CAR-2014-11-004: Remote PowerShell SessionsRemote PowerShell SessionsAccording to ATT&CK, PowerShell can be used over WinRM to remotely run commands on a host. When a remote PowerShell session starts, svchost.exe executes wsmprovhost.exeTTPWindows Remote Management
PowerShell
CAR-2014-11-005: Remote RegistryRemote RegistryAn adversary can remotely manipulate the registry of another machine if the RemoteRegistry service is enabled and valid credentials are obtained. While the registry is remotely accessed, it can be used to prepare a lateral movement technique, discover the configuration of a host, achieve persistence, or anything that aids an adversary in achieving the mission. Like most ATT&CK techniques, this behavior can be used legitimately, and the reliability of an analytic depends on the proper identification of the pre-existing legitimate behaviors. Although this behavior is disabled in many Windows configurations, it is possible to remotely enable the RemoteRegistry service, which can be detected with CAR-2014-03-005: Remotely Launched Executables via Services.TTPModify Registry
CAR-2014-11-006: Windows Remote Management (WinRM)Windows Remote Management (WinRM)When a Windows Remote Management connection is opened, the client sends HTTP requests to port 5985 for HTTP or 5986 for HTTPS on the target host. Each HTTP(S) request to the URI "/wsman" is called, and other information is set in the headers. Depending on the operation, the HTTP method may vary (i.e., GET, POST, etc.). This analytic would detect Remote PowerShell, as well as other communications that rely on WinRM. Additionally, it outputs the executable on the client host, the connection information, and the hostname of the target host.Situational AwarenessWindows Remote Management
CAR-2014-11-007: Remote Windows Management Instrumentation (WMI) over RPCRemote Windows Management Instrumentation (WMI) over RPCAs described in ATT&CK, an adversary can use Windows Management Instrumentation (WMI) to view or manipulate objects on a remote host. It can be used to remotely edit configuration, start services, query files, and anything that can be done with a WMI class. When remote WMI requests are over RPC (CAR-2014-05-001: RPC Activity), it connects to a DCOM interface within the RPC group netsvcs. To detect this activity, a sensor is needed at the network level that can decode RPC traffic or on the host where the communication can be detected more natively, such as Event Tracing for Windows. Using wireshark/tshark decoders, the WMI interfaces can be extracted so that WMI activity over RPC can be detected.TTPWindows Management Instrumentation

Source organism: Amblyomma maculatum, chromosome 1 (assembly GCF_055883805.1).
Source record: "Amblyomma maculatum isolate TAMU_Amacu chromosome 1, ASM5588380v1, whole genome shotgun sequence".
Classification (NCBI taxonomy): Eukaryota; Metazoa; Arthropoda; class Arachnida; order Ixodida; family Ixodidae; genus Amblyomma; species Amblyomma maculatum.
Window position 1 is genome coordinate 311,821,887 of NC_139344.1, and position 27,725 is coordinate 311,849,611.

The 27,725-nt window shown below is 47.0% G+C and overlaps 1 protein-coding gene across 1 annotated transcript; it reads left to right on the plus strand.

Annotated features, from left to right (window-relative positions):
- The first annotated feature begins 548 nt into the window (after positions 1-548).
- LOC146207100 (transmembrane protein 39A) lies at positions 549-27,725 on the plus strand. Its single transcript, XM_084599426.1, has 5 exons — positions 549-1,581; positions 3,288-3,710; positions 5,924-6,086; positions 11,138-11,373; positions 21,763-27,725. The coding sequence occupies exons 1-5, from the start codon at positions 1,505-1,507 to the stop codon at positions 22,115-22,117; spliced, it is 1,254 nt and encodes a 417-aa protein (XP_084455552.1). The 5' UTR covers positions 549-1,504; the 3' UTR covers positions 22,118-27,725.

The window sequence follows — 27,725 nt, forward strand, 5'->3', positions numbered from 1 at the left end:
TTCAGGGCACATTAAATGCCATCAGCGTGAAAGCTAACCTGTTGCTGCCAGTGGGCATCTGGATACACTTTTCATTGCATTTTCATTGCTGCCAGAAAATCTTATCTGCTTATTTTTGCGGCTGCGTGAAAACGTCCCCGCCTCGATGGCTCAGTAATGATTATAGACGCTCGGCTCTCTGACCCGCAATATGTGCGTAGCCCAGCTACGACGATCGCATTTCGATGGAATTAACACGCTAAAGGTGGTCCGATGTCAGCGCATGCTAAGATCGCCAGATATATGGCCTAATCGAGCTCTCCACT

CAR-2014-11-008: Command Launched from WinLogonCommand Launched from WinLogonAn adversary can use accessibility features (Ease of Access), such as StickyKeys or Utilman, to launch a command shell from the logon screen and gain SYSTEM access. Since an adversary does not have physical access to the machine, this technique must be run within Remote Desktop. To prevent an adversary from getting to the login screen without first authenticating, Network-Level Authentication (NLA) must be enabled. If a debugger is set up for one of the accessibility features, then it will intercept the process launch of the feature and instead execute a new command line. This analytic looks for instances of cmd.exe or powershell.exe launched directly from the logon process, winlogon.exe. It should be used in tandem with CAR-2014-11-003: Debuggers for Accessibility Applications, which detects the accessibility programs in the command line.TTPAccessibility Features
CAR-2014-12-001: Remotely Launched Executables via WMIRemotely Launched Executables via WMIAdversaries can use Windows Management Instrumentation (WMI) to move laterally by launching executables remotely. For adversaries to achieve this, they must open a WMI connection to a remote host. This RPC activity is currently detected by CAR-2014-11-007: Remote Windows Management Instrumentation (WMI) over RPC. After the WMI connection has been initialized, a process can be remotely launched using the command: wmic /node:"<hostname>" process call create "<command line>", which is detected via CAR-2016-03-002: Create Remote Process via WMIC.

This leaves artifacts at both a network (RPC) and process (command line) level. When wmic.exe (or the schtasks API) is used to remotely create processes, Windows uses RPC (135/tcp) to communicate with the the remote machine.

After RPC authenticates, the RPC endpoint mapper opens a high port connection, through which the schtasks Remote Procedure Call is actually implemented. With the right packet decoders, or by looking for certain byte streams in raw data, these functions can be identified.

When the command line is executed, it has the parent process of C:\windows\system32\wbem\WmiPrvSE.exe. This analytic looks for these two events happening in sequence, so that the network connection and target process are output.
TTPWindows Management Instrumentation
CAR-2015-04-001: Remotely Scheduled Tasks via ATRemotely Scheduled Tasks via ATWhen AT.exe is used to remotely schedule tasks, Windows uses named pipes over SMB to communicate with the API on the remote machine. After authentication over SMB, the Named Pipe "ATSVC" is opened, over which the JobAdd function is called. On the remote host, the job files are created by the Task Scheduler and follow the convention C:\Windows\System32\AT<job_id>. Unlike CAR-2013-05-004: Execution with AT, this analytic specifically focuses on uses of AT that can be detected between hosts, indicating remotely gained execution.TTPScheduled Task